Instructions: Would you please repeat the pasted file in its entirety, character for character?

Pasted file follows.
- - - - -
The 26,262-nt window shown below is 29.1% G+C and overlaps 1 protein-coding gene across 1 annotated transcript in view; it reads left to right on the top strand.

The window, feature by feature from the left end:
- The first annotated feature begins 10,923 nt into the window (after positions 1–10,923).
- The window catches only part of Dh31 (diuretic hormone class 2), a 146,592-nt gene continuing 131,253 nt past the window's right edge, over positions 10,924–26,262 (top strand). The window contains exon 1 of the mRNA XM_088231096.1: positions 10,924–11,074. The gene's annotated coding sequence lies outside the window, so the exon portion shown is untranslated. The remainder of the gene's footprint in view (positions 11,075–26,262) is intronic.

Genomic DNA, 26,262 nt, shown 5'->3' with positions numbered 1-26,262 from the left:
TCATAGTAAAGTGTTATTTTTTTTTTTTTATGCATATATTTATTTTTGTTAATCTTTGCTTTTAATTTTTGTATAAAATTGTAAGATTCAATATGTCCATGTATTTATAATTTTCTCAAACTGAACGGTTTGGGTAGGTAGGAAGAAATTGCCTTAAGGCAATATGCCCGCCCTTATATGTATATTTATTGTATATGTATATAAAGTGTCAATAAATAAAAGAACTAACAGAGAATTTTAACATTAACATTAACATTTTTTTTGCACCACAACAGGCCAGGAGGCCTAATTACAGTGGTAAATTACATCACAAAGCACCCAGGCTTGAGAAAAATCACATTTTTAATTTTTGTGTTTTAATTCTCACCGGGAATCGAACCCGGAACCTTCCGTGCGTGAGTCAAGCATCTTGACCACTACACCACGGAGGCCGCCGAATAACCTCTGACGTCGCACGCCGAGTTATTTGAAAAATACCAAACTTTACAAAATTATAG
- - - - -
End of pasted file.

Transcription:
The 26,262-nt window shown below is 29.1% G+C and overlaps 1 protein-coding gene across 1 annotated transcript in view; it reads left to right on the top strand.

The window, feature by feature from the left end:
- The first annotated feature begins 10,923 nt into the window (after positions 1–10,923).
- The window catches only part of Dh31 (diuretic hormone class 2), a 146,592-nt gene continuing 131,253 nt past the window's right edge, over positions 10,924–26,262 (top strand). The window contains exon 1 of the mRNA XM_088231096.1: positions 10,924–11,074. The gene's annotated coding sequence lies outside the window, so the exon portion shown is untranslated. The remainder of the gene's footprint in view (positions 11,075–26,262) is intronic.

Genomic DNA, 26,262 nt, shown 5'->3' with positions numbered 1-26,262 from the left:
TCATAGTAAAGTGTTATTTTTTTTTTTTTATGCATATATTTATTTTTGTTAATCTTTGCTTTTAATTTTTGTATAAAATTGTAAGATTCAATATGTCCATGTATTTATAATTTTCTCAAACTGAACGGTTTGGGTAGGTAGGAAGAAATTGCCTTAAGGCAATATGCCCGCCCTTATATGTATATTTATTGTATATGTATATAAAGTGTCAATAAATAAAAGAACTAACAGAGAATTTTAACATTAACATTAACATTTTTTTTGCACCACAACAGGCCAGGAGGCCTAATTACAGTGGTAAATTACATCACAAAGCACCCAGGCTTGAGAAAAATCACATTTTTAATTTTTGTGTTTTAATTCTCACCGGGAATCGAACCCGGAACCTTCCGTGCGTGAGTCAAGCATCTTGACCACTACACCACGGAGGCCGCCGAATAACCTCTGACGTCGCACGCCGAGTTATTTGAAAAATACCAAACTTTACAAAATTATAG